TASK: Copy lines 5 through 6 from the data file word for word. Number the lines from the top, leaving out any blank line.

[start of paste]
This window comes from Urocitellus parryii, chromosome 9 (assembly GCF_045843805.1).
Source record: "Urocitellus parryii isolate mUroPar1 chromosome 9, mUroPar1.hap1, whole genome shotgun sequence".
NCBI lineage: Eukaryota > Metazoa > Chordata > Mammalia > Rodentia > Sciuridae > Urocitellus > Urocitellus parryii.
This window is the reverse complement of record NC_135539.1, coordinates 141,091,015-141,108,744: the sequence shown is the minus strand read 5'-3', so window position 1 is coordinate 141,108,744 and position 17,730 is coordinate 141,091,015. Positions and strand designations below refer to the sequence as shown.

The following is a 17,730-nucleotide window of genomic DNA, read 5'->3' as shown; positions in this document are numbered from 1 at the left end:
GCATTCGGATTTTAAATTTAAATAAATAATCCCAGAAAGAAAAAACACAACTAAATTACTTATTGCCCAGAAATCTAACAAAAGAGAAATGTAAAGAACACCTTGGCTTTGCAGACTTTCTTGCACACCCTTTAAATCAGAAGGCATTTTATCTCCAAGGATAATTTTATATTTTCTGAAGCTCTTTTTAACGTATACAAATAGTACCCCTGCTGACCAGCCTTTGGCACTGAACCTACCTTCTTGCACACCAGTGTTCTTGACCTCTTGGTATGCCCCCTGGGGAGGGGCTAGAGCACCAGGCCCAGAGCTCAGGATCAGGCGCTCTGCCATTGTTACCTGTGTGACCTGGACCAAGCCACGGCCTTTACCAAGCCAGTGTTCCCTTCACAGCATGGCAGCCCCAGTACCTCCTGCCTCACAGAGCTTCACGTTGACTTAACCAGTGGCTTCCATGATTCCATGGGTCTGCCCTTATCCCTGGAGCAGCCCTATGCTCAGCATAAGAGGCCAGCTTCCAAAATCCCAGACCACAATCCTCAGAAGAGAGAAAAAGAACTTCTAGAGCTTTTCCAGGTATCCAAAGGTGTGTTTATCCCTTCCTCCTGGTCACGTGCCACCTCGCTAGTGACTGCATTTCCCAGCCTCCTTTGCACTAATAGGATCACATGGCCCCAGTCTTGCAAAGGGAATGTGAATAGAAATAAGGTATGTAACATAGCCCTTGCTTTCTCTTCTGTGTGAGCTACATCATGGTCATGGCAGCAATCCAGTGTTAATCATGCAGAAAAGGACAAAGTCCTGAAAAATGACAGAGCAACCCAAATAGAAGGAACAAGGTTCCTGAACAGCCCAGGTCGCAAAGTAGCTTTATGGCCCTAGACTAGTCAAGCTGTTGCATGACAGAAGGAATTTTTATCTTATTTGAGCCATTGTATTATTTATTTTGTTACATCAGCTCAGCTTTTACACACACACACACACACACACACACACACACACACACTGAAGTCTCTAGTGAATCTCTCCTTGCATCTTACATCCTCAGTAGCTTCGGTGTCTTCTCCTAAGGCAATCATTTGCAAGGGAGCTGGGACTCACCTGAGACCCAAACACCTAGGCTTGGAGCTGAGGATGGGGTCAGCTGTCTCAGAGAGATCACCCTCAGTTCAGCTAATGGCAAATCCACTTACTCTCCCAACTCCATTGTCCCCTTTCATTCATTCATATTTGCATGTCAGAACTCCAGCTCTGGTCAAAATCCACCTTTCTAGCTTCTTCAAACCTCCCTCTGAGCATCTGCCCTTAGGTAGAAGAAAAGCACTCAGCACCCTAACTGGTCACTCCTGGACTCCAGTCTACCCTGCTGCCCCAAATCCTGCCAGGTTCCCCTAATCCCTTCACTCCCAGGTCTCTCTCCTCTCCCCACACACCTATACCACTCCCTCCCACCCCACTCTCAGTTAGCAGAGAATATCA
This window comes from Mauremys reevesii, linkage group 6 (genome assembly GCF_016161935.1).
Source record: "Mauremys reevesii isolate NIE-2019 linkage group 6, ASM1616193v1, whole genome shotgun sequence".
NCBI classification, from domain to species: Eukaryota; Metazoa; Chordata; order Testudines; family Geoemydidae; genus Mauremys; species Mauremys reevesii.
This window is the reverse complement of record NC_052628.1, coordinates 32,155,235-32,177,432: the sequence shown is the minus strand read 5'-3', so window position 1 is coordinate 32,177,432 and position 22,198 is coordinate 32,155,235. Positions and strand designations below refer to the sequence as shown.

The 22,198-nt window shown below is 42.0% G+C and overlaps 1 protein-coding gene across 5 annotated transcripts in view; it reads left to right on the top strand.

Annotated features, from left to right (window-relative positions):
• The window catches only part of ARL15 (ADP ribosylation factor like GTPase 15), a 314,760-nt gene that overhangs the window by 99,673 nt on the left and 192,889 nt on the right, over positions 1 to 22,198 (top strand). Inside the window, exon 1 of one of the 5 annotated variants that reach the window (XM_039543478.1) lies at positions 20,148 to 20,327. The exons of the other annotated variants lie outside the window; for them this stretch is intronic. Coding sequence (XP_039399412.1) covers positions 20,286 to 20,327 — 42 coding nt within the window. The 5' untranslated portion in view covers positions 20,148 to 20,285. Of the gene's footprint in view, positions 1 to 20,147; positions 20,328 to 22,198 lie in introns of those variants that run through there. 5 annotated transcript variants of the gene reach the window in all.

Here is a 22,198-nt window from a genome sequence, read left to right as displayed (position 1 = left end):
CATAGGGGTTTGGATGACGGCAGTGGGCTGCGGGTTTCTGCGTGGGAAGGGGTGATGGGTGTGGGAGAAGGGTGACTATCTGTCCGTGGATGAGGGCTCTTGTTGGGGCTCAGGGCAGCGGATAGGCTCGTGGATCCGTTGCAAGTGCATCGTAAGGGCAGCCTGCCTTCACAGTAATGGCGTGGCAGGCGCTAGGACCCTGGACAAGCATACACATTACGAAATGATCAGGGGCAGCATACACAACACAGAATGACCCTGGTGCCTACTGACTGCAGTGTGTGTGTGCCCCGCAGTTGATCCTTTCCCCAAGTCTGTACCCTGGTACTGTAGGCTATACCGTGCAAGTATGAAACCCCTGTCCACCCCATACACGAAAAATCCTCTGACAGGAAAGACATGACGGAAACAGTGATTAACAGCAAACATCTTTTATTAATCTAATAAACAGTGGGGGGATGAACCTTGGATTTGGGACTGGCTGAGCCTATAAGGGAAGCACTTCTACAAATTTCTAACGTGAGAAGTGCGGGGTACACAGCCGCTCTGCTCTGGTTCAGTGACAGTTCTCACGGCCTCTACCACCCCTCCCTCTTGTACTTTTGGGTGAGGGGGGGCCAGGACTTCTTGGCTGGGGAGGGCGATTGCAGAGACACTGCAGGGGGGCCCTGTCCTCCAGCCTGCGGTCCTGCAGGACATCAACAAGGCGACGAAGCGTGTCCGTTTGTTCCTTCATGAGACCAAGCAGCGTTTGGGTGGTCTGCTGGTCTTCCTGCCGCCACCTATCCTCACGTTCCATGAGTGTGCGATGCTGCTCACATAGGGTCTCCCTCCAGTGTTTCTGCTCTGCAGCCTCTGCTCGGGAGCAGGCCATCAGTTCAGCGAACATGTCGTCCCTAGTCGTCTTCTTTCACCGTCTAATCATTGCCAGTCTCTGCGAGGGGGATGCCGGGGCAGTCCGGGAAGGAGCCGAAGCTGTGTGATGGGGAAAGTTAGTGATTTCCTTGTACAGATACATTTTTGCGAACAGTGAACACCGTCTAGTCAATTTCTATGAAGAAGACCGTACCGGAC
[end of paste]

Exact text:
The following is a 17,730-nucleotide window of genomic DNA, read 5'->3' as shown; positions in this document are numbered from 1 at the left end:
GCATTCGGATTTTAAATTTAAATAAATAATCCCAGAAAGAAAAAACACAACTAAATTACTTATTGCCCAGAAATCTAACAAAAGAGAAATGTAAAGAACACCTTGGCTTTGCAGACTTTCTTGCACACCCTTTAAATCAGAAGGCATTTTATCTCCAAGGATAATTTTATATTTTCTGAAGCTCTTTTTAACGTATACAAATAGTACCCCTGCTGACCAGCCTTTGGCACTGAACCTACCTTCTTGCACACCAGTGTTCTTGACCTCTTGGTATGCCCCCTGGGGAGGGGCTAGAGCACCAGGCCCAGAGCTCAGGATCAGGCGCTCTGCCATTGTTACCTGTGTGACCTGGACCAAGCCACGGCCTTTACCAAGCCAGTGTTCCCTTCACAGCATGGCAGCCCCAGTACCTCCTGCCTCACAGAGCTTCACGTTGACTTAACCAGTGGCTTCCATGATTCCATGGGTCTGCCCTTATCCCTGGAGCAGCCCTATGCTCAGCATAAGAGGCCAGCTTCCAAAATCCCAGACCACAATCCTCAGAAGAGAGAAAAAGAACTTCTAGAGCTTTTCCAGGTATCCAAAGGTGTGTTTATCCCTTCCTCCTGGTCACGTGCCACCTCGCTAGTGACTGCATTTCCCAGCCTCCTTTGCACTAATAGGATCACATGGCCCCAGTCTTGCAAAGGGAATGTGAATAGAAATAAGGTATGTAACATAGCCCTTGCTTTCTCTTCTGTGTGAGCTACATCATGGTCATGGCAGCAATCCAGTGTTAATCATGCAGAAAAGGACAAAGTCCTGAAAAATGACAGAGCAACCCAAATAGAAGGAACAAGGTTCCTGAACAGCCCAGGTCGCAAAGTAGCTTTATGGCCCTAGACTAGTCAAGCTGTTGCATGACAGAAGGAATTTTTATCTTATTTGAGCCATTGTATTATTTATTTTGTTACATCAGCTCAGCTTTTACACACACACACACACACACACACACACACACACACACTGAAGTCTCTAGTGAATCTCTCCTTGCATCTTACATCCTCAGTAGCTTCGGTGTCTTCTCCTAAGGCAATCATTTGCAAGGGAGCTGGGACTCACCTGAGACCCAAACACCTAGGCTTGGAGCTGAGGATGGGGTCAGCTGTCTCAGAGAGATCACCCTCAGTTCAGCTAATGGCAAATCCACTTACTCTCCCAACTCCATTGTCCCCTTTCATTCATTCATATTTGCATGTCAGAACTCCAGCTCTGGTCAAAATCCACCTTTCTAGCTTCTTCAAACCTCCCTCTGAGCATCTGCCCTTAGGTAGAAGAAAAGCACTCAGCACCCTAACTGGTCACTCCTGGACTCCAGTCTACCCTGCTGCCCCAAATCCTGCCAGGTTCCCCTAATCCCTTCACTCCCAGGTCTCTCTCCTCTCCCCACACACCTATACCACTCCCTCCCACCCCACTCTCAGTTAGCAGAGAATATCA